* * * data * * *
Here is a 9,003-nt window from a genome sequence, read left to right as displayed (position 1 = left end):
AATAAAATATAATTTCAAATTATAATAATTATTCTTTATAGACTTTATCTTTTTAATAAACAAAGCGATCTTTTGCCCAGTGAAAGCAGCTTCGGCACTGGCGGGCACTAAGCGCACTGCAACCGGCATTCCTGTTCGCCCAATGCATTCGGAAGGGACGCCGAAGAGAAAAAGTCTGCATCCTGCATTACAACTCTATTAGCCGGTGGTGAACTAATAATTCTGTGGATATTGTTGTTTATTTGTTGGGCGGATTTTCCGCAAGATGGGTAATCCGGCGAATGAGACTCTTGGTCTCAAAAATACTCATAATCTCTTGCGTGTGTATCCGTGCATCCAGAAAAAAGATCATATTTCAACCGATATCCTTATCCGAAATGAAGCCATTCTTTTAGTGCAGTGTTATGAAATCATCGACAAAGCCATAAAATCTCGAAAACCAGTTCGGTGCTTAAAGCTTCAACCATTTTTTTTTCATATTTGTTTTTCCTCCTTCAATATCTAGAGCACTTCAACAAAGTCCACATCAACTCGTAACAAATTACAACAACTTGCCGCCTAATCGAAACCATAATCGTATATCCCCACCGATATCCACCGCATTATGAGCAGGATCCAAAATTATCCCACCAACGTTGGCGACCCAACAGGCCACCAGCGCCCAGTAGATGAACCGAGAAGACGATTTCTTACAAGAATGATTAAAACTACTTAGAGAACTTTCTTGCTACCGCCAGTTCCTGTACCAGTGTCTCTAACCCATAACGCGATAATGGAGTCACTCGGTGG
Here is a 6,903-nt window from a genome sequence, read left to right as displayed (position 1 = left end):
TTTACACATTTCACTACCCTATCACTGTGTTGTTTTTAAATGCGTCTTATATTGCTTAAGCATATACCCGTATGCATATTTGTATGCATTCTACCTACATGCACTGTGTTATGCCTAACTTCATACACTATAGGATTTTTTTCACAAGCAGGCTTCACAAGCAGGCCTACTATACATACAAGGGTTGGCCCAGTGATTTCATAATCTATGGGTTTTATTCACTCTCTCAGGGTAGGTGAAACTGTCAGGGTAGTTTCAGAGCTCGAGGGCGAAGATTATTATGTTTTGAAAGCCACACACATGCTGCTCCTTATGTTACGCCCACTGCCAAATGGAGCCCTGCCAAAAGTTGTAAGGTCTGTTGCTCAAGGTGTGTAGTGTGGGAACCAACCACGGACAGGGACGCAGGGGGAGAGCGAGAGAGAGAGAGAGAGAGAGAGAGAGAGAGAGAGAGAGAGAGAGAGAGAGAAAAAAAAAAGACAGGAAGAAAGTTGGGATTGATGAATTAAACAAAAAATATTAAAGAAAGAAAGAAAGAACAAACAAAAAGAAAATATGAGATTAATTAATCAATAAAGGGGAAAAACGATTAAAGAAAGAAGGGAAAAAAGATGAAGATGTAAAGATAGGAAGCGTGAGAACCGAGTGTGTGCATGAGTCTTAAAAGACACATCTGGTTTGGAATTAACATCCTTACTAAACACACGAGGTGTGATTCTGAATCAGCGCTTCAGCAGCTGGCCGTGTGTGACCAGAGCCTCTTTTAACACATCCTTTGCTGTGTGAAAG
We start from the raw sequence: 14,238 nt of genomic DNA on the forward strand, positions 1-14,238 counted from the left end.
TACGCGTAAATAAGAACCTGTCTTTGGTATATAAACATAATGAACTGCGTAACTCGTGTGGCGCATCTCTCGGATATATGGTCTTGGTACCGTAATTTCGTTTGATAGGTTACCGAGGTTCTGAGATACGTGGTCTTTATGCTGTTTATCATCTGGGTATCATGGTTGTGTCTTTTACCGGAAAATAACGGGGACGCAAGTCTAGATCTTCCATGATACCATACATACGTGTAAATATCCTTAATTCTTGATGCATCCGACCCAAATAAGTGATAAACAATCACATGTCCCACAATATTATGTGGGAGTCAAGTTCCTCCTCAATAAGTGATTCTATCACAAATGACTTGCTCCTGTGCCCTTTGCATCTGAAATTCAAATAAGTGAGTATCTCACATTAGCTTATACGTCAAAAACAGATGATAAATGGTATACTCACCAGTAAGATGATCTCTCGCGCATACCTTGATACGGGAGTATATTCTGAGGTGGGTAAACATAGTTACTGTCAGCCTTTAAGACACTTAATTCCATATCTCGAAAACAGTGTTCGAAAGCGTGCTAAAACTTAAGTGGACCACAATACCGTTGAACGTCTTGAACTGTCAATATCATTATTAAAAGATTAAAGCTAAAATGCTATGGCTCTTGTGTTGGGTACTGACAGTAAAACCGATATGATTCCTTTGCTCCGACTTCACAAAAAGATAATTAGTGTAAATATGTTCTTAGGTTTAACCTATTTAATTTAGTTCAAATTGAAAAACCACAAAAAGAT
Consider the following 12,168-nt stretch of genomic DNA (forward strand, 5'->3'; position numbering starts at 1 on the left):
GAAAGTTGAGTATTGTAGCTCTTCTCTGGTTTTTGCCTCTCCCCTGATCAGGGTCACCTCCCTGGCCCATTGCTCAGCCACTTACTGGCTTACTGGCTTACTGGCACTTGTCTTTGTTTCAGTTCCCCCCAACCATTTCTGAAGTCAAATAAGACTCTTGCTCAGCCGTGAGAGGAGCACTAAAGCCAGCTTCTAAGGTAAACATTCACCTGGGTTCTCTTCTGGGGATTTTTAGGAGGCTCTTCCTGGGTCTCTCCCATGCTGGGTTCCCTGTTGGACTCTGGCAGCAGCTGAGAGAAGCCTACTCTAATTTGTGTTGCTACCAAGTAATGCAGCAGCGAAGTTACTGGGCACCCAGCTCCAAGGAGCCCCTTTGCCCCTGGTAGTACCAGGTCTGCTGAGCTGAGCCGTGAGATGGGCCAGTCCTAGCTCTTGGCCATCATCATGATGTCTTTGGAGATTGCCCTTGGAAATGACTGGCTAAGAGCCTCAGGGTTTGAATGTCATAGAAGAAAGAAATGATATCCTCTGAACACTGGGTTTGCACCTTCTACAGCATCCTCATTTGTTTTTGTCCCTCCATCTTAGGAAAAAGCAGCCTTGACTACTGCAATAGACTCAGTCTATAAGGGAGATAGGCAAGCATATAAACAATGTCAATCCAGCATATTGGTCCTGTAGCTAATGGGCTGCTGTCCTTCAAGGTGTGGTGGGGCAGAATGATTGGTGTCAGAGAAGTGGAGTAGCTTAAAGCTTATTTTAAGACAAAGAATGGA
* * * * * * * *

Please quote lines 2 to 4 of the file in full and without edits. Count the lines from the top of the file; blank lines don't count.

AATAAAATATAATTTCAAATTATAATAATTATTCTTTATAGACTTTATCTTTTTAATAAACAAAGCGATCTTTTGCCCAGTGAAAGCAGCTTCGGCACTGGCGGGCACTAAGCGCACTGCAACCGGCATTCCTGTTCGCCCAATGCATTCGGAAGGGACGCCGAAGAGAAAAAGTCTGCATCCTGCATTACAACTCTATTAGCCGGTGGTGAACTAATAATTCTGTGGATATTGTTGTTTATTTGTTGGGCGGATTTTCCGCAAGATGGGTAATCCGGCGAATGAGACTCTTGGTCTCAAAAATACTCATAATCTCTTGCGTGTGTATCCGTGCATCCAGAAAAAAGATCATATTTCAACCGATATCCTTATCCGAAATGAAGCCATTCTTTTAGTGCAGTGTTATGAAATCATCGACAAAGCCATAAAATCTCGAAAACCAGTTCGGTGCTTAAAGCTTCAACCATTTTTTTTTCATATTTGTTTTTCCTCCTTCAATATCTAGAGCACTTCAACAAAGTCCACATCAACTCGTAACAAATTACAACAACTTGCCGCCTAATCGAAACCATAATCGTATATCCCCACCGATATCCACCGCATTATGAGCAGGATCCAAAATTATCCCACCAACGTTGGCGACCCAACAGGCCACCAGCGCCCAGTAGATGAACCGAGAAGACGATTTCTTACAAGAATGATTAAAACTACTTAGAGAACTTTCTTGCTACCGCCAGTTCCTGTACCAGTGTCTCTAACCCATAACGCGATAATGGAGTCACTCGGTGG
Here is a 6,903-nt window from a genome sequence, read left to right as displayed (position 1 = left end):
TTTACACATTTCACTACCCTATCACTGTGTTGTTTTTAAATGCGTCTTATATTGCTTAAGCATATACCCGTATGCATATTTGTATGCATTCTACCTACATGCACTGTGTTATGCCTAACTTCATACACTATAGGATTTTTTTCACAAGCAGGCTTCACAAGCAGGCCTACTATACATACAAGGGTTGGCCCAGTGATTTCATAATCTATGGGTTTTATTCACTCTCTCAGGGTAGGTGAAACTGTCAGGGTAGTTTCAGAGCTCGAGGGCGAAGATTATTATGTTTTGAAAGCCACACACATGCTGCTCCTTATGTTACGCCCACTGCCAAATGGAGCCCTGCCAAAAGTTGTAAGGTCTGTTGCTCAAGGTGTGTAGTGTGGGAACCAACCACGGACAGGGACGCAGGGGGAGAGCGAGAGAGAGAGAGAGAGAGAGAGAGAGAGAGAGAGAGAGAGAGAGAGAGAGAAAAAAAAAAGACAGGAAGAAAGTTGGGATTGATGAATTAAACAAAAAATATTAAAGAAAGAAAGAAAGAACAAACAAAAAGAAAATATGAGATTAATTAATCAATAAAGGGGAAAAACGATTAAAGAAAGAAGGGAAAAAAGATGAAGATGTAAAGATAGGAAGCGTGAGAACCGAGTGTGTGCATGAGTCTTAAAAGACACATCTGGTTTGGAATTAACATCCTTACTAAACACACGAGGTGTGATTCTGAATCAGCGCTTCAGCAGCTGGCCGTGTGTGACCAGAGCCTCTTTTAACACATCCTTTGCTGTGTGAAAG